Finally, I would like to thank all members of the Cities Research Institute - academics, PhD researchers, adjuncts and our wonderful professional staff who support us day to day, as well as our ever-helpful Advisory Board - for rising to the challenge of designing, delivering and disseminating research that helps make cities better places. As more of us live and work in cities that are becoming bigger and more complex, and as cities around the world are increasingly connected, it is important that we rise to this challenge. Cities can be the source of many problems, but they can also offer solutions to living more sustainably, equitably, safely and happily. We will continue to contribute through our research to better understanding these problems and developing these solutions.

  Have a good break and see you in the new year. Paul Christmas dec 2019-1

Paul Burton
Director, Cities Research Institute
Latest News from the Transport Team - Associate Professor Matt Burke
PhD student Ben Kaufman, Abraham Leung and Matthew Burke won a School of Environment and Science Research Support Scheme grant worth almost $4,000 for a project entitled “Planning demand responsive transit systems for Australian cities: a comparative case study". The grant will fund the transport team's 2020 honours student Mr Tim Beck to travel to Newcastle, the Central Coast and Sydney to visit most of the NSW demand responsive transit (DRT) trials currently underway there, and to interview those who have planned and implemented these innovative public transport schemes. The project will be particularly helpful to one of our key industry partners Brisbane City Council. An Urban and Environmental Planning student entering his fourth year, Tim is now well integrated into our transport research group with a hot-desk and computer provided to him in the Sir Samuel Griffith Centre at Nathan.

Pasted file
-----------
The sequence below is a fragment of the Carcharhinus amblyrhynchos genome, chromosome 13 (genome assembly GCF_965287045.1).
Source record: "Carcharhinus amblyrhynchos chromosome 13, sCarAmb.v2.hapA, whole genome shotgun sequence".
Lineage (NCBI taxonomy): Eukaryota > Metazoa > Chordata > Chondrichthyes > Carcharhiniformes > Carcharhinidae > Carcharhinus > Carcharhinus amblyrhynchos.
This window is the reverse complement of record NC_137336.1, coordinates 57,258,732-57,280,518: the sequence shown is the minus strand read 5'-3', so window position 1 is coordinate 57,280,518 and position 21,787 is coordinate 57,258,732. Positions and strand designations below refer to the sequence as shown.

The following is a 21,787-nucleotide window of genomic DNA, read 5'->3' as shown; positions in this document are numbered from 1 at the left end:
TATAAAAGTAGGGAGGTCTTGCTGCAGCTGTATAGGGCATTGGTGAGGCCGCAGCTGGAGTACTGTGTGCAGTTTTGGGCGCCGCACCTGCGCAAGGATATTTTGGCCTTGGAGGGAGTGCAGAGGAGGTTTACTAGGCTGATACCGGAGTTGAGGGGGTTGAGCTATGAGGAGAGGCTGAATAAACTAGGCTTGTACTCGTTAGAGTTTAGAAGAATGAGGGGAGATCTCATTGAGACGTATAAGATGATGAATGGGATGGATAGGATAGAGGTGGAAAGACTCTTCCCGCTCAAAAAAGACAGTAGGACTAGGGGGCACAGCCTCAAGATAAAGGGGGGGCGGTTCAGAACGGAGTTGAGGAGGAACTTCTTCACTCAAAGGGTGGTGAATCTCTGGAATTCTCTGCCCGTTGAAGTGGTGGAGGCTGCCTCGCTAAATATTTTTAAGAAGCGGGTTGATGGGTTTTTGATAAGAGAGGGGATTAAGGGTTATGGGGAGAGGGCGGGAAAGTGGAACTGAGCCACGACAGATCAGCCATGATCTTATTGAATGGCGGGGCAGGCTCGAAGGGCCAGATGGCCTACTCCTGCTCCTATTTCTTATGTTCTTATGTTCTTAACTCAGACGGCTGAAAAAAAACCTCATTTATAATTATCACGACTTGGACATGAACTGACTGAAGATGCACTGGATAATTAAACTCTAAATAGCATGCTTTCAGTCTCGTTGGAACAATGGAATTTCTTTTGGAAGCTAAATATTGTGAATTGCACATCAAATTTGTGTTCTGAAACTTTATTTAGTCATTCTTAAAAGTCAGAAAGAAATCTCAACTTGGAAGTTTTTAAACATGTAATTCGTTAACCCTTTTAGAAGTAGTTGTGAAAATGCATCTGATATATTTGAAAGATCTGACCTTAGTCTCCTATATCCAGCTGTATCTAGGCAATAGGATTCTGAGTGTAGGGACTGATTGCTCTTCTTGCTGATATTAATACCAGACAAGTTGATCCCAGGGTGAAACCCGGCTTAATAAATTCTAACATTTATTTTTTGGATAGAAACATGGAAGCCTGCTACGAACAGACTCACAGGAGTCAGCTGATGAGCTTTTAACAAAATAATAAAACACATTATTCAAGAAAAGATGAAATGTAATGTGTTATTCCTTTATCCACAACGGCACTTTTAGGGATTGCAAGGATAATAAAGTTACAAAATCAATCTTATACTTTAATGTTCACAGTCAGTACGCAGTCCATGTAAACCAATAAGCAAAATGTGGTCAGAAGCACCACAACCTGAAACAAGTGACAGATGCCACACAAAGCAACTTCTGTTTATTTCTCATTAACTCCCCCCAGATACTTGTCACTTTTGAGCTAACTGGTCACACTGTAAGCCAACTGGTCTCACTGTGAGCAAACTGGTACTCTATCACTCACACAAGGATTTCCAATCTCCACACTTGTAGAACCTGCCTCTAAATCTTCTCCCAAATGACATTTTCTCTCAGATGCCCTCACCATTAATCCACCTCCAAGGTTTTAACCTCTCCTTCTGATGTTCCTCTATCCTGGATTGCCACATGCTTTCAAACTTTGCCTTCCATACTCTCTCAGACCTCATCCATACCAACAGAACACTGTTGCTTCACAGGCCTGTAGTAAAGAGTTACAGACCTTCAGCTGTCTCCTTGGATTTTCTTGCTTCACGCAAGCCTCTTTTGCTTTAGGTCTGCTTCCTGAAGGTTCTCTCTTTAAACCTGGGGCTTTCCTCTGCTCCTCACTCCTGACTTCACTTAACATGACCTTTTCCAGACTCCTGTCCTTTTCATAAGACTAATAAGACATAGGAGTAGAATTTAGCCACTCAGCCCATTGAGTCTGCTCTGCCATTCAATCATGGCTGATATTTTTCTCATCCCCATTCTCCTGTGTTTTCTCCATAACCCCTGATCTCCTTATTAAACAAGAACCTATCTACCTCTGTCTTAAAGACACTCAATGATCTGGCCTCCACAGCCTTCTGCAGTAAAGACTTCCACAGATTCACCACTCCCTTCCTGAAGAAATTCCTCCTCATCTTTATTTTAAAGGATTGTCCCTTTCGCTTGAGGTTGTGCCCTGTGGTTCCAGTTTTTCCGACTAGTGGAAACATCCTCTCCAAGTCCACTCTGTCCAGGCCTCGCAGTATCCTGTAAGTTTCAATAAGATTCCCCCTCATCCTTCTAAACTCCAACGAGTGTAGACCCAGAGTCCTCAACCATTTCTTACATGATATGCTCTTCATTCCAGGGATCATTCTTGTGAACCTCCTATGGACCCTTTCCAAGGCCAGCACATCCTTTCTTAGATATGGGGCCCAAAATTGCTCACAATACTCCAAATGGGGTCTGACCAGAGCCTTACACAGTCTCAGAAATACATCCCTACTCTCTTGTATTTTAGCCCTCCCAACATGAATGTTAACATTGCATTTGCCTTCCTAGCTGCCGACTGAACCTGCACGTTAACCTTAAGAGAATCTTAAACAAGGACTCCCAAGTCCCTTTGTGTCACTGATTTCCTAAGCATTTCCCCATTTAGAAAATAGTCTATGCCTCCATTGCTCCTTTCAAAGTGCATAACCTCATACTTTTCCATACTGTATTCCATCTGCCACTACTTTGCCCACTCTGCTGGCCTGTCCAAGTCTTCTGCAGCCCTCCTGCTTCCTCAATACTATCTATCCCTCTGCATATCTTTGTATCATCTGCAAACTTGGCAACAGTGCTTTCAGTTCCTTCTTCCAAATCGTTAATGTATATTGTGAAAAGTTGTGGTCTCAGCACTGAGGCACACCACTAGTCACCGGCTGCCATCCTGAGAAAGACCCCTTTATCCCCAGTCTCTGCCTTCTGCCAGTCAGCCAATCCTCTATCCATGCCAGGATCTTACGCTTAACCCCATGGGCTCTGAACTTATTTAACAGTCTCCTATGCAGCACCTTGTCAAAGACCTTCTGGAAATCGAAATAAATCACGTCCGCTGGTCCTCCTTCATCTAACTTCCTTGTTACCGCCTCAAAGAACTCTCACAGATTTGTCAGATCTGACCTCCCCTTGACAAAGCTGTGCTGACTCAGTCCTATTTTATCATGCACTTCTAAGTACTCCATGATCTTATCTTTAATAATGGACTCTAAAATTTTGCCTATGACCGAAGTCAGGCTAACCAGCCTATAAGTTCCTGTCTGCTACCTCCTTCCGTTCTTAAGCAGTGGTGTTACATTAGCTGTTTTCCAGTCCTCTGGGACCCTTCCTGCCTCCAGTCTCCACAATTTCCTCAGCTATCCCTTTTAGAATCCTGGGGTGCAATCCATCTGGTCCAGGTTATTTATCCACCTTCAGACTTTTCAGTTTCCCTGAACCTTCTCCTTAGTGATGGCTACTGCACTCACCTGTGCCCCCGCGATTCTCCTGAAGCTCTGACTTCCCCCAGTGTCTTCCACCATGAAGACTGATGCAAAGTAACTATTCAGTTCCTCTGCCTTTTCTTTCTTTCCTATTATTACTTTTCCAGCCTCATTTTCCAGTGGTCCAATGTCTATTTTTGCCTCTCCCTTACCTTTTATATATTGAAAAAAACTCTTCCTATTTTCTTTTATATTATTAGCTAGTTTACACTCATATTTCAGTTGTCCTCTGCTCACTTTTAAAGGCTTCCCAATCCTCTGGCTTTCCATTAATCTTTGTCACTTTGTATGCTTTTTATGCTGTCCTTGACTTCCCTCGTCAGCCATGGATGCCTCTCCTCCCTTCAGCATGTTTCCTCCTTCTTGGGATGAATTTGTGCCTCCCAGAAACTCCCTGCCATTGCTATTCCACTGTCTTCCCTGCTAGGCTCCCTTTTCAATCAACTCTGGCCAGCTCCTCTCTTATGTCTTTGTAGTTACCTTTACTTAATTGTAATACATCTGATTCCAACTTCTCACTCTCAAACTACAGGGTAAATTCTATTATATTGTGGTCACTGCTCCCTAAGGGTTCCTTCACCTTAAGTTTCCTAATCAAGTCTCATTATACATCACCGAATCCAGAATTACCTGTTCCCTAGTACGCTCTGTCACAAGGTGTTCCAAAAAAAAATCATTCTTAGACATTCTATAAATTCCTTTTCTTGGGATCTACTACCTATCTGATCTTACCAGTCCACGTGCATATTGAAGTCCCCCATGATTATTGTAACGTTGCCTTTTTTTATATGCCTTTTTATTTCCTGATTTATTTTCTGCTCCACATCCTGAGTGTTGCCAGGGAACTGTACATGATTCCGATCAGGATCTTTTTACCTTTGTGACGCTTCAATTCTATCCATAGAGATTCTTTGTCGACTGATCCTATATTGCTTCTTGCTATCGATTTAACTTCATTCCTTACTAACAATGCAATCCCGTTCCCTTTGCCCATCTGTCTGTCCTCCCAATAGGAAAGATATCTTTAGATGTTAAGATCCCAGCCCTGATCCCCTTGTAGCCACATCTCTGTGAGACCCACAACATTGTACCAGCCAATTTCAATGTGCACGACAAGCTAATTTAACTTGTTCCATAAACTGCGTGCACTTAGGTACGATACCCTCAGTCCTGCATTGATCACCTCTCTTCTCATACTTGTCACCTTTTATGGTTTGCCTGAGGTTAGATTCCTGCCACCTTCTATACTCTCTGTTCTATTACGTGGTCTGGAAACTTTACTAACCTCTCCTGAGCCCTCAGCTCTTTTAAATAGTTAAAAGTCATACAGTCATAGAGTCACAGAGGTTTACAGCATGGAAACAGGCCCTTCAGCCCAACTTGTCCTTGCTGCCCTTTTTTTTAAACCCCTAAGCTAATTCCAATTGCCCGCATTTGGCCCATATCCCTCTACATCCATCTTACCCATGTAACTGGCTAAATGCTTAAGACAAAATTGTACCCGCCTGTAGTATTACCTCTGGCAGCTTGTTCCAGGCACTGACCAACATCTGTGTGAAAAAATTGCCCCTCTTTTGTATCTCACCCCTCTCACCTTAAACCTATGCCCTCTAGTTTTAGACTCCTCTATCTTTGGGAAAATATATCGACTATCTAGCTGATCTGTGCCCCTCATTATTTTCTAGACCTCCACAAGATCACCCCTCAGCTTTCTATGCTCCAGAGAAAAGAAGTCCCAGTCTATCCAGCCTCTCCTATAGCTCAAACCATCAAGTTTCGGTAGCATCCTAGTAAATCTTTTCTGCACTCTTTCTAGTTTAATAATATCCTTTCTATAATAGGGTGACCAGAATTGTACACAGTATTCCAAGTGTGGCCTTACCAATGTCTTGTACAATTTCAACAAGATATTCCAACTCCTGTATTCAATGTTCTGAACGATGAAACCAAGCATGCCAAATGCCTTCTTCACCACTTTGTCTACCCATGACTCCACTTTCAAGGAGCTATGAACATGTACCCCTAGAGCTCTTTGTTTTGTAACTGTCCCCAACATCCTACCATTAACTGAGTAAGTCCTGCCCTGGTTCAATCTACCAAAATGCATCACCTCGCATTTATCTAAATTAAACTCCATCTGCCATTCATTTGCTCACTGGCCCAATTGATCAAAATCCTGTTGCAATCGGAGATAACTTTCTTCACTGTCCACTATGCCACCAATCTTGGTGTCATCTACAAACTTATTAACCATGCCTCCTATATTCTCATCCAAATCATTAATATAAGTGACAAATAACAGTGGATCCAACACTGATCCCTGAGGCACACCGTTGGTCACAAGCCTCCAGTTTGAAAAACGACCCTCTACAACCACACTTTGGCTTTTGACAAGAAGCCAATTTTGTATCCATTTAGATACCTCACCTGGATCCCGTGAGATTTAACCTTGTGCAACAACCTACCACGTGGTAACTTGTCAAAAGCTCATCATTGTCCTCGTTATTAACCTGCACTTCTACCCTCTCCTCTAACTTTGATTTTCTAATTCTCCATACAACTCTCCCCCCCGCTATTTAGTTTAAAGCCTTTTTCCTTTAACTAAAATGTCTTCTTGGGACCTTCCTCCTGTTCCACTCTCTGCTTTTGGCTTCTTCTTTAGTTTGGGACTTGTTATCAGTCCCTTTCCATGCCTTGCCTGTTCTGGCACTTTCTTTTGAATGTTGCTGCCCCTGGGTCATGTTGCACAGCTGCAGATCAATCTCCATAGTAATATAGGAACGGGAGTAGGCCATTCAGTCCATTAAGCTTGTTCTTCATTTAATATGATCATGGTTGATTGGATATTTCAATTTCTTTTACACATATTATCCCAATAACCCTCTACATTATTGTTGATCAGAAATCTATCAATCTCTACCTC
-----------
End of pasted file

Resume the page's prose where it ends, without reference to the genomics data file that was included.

The Cities Research Institute will be helping to host the Australasian Transport Research Forum, Australia and New Zealand's largest annual academic transport conference, in Brisbane in November 2020. Matthew Burke and Abraham Leung are part of the host committee established last month along with colleagues from Queensland Government, Brisbane City Council, UQ and QUT.
Recent PhD graduate and current research assistant Dr Sima Vaez had a paper from her thesis entitled "Visitors Wayfinding Strategies and Navigational aids in Unfamiliar Urban Environments" accepted for publication in the highly ranked journal Tourism Geographies.
Congratulations to our Adjunct member Dr Barbara Yen on her success winning a prestigious Taiwanese Ministry of Science and Technology grant - the equivalent of an Australian Research Council grant. The award will help Barbara extend her work at National Chiao Tung University on gamification and transport, a research agenda she started when working full-time with us here in the Institute.